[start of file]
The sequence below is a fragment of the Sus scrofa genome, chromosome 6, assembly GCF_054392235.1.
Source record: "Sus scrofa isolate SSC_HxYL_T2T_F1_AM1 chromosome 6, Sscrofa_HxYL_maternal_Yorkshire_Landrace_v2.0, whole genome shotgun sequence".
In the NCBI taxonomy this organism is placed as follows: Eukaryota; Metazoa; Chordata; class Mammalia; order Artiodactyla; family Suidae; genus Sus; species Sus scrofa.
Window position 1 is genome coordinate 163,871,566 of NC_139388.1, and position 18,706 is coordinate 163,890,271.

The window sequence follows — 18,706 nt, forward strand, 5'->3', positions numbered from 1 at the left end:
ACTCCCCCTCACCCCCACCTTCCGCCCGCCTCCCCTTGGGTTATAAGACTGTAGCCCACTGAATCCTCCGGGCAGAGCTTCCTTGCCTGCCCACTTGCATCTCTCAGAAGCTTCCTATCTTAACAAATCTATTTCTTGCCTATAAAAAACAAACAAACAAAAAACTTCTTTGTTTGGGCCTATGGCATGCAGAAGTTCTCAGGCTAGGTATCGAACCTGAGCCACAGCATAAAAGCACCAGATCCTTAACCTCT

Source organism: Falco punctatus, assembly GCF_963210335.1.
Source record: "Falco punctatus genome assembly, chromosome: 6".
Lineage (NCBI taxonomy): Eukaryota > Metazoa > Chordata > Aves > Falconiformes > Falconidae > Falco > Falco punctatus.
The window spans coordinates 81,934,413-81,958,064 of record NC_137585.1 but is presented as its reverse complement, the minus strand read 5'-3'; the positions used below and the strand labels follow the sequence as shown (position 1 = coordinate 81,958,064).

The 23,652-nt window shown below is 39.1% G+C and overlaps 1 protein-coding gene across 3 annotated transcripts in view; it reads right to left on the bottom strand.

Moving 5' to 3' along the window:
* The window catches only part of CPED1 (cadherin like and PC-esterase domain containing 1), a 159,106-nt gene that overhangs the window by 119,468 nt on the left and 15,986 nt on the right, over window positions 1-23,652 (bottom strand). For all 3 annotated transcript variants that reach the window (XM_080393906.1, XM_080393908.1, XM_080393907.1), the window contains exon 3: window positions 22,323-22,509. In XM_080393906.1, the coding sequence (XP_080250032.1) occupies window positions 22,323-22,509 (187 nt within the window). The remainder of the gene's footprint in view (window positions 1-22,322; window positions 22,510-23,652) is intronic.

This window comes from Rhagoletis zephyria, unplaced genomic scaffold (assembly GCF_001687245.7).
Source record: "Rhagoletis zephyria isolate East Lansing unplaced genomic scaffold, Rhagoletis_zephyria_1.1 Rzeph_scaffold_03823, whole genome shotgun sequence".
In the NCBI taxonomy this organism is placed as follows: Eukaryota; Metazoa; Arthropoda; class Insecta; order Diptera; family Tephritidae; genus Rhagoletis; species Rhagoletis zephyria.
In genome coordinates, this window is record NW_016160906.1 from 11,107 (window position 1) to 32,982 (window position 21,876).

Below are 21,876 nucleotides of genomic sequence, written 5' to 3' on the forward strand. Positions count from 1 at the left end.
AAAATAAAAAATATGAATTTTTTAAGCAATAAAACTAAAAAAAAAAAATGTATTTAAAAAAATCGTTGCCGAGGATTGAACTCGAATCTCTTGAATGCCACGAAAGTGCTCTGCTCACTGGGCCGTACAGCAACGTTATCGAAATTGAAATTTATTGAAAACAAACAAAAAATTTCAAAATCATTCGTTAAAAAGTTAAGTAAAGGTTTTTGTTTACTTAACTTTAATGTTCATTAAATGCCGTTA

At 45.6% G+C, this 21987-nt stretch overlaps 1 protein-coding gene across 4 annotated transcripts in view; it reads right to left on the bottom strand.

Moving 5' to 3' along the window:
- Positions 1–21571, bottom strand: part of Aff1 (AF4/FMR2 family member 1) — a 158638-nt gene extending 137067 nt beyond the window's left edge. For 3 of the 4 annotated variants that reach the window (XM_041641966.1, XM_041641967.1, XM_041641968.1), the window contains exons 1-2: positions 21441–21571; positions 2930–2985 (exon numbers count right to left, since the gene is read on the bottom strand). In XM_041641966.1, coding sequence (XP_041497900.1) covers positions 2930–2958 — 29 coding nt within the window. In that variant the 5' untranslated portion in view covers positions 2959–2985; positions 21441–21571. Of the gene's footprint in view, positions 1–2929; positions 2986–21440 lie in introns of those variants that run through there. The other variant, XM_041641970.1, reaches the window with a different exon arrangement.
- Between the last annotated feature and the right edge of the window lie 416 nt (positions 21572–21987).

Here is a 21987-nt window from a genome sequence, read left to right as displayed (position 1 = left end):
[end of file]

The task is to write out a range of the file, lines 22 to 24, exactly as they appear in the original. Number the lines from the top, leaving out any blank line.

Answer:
- Positions 1–21571, bottom strand: part of Aff1 (AF4/FMR2 family member 1) — a 158638-nt gene extending 137067 nt beyond the window's left edge. For 3 of the 4 annotated variants that reach the window (XM_041641966.1, XM_041641967.1, XM_041641968.1), the window contains exons 1-2: positions 21441–21571; positions 2930–2985 (exon numbers count right to left, since the gene is read on the bottom strand). In XM_041641966.1, coding sequence (XP_041497900.1) covers positions 2930–2958 — 29 coding nt within the window. In that variant the 5' untranslated portion in view covers positions 2959–2985; positions 21441–21571. Of the gene's footprint in view, positions 1–2929; positions 2986–21440 lie in introns of those variants that run through there. The other variant, XM_041641970.1, reaches the window with a different exon arrangement.
- Between the last annotated feature and the right edge of the window lie 416 nt (positions 21572–21987).

Here is a 21987-nt window from a genome sequence, read left to right as displayed (position 1 = left end):